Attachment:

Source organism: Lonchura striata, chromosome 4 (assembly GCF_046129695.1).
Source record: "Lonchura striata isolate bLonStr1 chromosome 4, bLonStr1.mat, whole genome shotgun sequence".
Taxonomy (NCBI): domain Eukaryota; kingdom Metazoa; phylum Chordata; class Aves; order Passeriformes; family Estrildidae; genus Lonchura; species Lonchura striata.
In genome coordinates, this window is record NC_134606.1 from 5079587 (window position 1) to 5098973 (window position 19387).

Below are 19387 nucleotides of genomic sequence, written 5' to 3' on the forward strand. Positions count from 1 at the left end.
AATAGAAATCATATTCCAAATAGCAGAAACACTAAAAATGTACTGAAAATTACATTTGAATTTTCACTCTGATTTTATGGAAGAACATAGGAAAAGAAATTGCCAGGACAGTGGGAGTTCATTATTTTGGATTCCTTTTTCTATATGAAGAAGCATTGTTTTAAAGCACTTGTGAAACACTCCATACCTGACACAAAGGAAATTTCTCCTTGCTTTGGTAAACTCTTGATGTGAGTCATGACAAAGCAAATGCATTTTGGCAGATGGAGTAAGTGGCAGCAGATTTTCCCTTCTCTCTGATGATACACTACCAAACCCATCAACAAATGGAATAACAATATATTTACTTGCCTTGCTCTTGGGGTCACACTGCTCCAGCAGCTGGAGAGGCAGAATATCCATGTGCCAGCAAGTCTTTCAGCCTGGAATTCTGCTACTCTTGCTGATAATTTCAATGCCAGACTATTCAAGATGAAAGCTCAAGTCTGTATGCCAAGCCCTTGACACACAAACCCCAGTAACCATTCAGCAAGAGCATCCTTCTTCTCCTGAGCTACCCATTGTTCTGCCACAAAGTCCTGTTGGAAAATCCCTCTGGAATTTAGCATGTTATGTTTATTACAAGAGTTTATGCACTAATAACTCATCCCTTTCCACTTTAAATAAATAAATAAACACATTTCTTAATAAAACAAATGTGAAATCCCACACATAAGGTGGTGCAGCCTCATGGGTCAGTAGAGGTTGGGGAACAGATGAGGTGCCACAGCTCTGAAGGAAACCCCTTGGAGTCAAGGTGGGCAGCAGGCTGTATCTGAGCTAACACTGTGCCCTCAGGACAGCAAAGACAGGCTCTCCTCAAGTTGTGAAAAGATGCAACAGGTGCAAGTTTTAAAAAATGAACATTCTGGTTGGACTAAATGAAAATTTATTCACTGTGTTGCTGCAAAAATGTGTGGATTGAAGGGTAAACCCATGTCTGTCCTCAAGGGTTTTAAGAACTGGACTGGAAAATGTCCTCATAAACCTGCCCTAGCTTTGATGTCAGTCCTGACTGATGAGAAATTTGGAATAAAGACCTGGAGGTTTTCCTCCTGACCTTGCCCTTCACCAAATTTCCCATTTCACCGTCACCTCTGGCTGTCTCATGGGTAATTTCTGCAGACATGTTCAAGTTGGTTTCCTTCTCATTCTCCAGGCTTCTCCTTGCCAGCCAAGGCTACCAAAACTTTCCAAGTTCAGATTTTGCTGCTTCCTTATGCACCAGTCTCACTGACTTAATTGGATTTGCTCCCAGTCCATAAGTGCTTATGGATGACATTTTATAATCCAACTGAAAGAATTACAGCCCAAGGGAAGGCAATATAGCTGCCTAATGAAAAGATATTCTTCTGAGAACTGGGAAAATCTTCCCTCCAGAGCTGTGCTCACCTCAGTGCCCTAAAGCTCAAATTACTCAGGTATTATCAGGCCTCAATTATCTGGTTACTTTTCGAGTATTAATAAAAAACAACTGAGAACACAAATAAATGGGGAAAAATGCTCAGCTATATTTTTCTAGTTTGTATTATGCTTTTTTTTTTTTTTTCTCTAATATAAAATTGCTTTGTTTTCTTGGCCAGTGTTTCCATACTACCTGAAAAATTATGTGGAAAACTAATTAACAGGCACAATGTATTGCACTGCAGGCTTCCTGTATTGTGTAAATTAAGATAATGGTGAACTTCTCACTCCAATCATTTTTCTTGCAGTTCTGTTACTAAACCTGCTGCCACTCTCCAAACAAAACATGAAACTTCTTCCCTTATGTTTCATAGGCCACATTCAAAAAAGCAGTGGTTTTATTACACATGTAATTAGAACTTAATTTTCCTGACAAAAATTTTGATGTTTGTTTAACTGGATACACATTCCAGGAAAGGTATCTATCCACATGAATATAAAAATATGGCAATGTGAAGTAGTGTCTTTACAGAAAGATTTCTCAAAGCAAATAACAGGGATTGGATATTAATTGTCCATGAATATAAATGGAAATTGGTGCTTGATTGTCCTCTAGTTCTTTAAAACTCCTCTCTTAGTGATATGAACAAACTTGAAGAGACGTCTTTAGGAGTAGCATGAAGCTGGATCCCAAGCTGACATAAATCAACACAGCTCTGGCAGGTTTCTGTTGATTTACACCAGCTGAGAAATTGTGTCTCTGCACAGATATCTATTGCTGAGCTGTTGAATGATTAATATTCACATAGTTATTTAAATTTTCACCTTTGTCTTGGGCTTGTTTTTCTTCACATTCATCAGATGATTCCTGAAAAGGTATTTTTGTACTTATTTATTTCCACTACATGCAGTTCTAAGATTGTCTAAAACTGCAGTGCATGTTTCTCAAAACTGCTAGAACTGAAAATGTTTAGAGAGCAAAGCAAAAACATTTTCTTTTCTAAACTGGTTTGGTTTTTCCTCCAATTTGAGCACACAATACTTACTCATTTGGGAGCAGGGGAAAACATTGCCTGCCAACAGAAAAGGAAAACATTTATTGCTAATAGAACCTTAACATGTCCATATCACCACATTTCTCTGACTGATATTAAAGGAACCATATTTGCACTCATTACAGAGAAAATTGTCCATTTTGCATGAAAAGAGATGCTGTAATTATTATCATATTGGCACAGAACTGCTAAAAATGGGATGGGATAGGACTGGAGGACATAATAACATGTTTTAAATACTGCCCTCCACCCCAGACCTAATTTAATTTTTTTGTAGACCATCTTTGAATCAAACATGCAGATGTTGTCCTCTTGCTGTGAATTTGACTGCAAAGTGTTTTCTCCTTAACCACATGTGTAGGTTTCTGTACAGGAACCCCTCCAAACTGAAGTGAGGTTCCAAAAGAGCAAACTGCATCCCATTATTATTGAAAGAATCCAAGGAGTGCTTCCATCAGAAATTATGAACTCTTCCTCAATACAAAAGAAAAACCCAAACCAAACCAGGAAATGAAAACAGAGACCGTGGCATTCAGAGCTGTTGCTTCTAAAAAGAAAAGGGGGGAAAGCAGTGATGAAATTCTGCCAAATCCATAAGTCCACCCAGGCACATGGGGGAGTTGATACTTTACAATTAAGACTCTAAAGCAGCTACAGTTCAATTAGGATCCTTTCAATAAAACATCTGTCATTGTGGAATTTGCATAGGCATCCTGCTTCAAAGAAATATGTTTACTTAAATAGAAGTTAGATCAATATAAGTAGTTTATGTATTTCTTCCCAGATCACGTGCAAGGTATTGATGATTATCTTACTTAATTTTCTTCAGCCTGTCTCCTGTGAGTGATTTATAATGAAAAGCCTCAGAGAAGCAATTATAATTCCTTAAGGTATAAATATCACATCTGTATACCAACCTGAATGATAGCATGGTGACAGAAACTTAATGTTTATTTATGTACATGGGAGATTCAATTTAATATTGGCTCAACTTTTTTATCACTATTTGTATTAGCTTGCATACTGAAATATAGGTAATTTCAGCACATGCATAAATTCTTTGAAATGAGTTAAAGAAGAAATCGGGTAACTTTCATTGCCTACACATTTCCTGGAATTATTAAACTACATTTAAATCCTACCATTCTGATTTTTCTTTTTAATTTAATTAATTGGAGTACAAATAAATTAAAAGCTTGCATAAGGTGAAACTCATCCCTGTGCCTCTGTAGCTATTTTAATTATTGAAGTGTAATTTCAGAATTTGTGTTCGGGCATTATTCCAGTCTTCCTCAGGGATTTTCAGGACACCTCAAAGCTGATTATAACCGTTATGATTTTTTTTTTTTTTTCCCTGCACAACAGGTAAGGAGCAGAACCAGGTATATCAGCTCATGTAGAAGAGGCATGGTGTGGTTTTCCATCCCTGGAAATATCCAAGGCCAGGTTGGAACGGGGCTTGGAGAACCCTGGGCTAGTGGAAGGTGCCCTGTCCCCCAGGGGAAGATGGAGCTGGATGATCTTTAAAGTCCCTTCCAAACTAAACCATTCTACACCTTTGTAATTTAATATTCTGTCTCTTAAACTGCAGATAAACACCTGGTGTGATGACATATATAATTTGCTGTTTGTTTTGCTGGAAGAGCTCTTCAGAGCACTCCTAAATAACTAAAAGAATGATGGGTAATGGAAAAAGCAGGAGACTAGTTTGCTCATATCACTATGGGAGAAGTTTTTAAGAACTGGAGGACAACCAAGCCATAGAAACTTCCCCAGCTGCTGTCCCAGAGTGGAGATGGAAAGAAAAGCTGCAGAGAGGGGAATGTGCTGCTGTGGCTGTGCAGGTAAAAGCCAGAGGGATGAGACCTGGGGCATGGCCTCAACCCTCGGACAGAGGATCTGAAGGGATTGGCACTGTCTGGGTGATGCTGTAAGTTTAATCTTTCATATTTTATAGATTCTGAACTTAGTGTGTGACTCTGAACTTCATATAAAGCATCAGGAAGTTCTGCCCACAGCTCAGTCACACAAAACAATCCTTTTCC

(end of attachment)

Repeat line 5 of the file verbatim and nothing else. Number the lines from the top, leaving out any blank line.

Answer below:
Below are 19387 nucleotides of genomic sequence, written 5' to 3' on the forward strand. Positions count from 1 at the left end.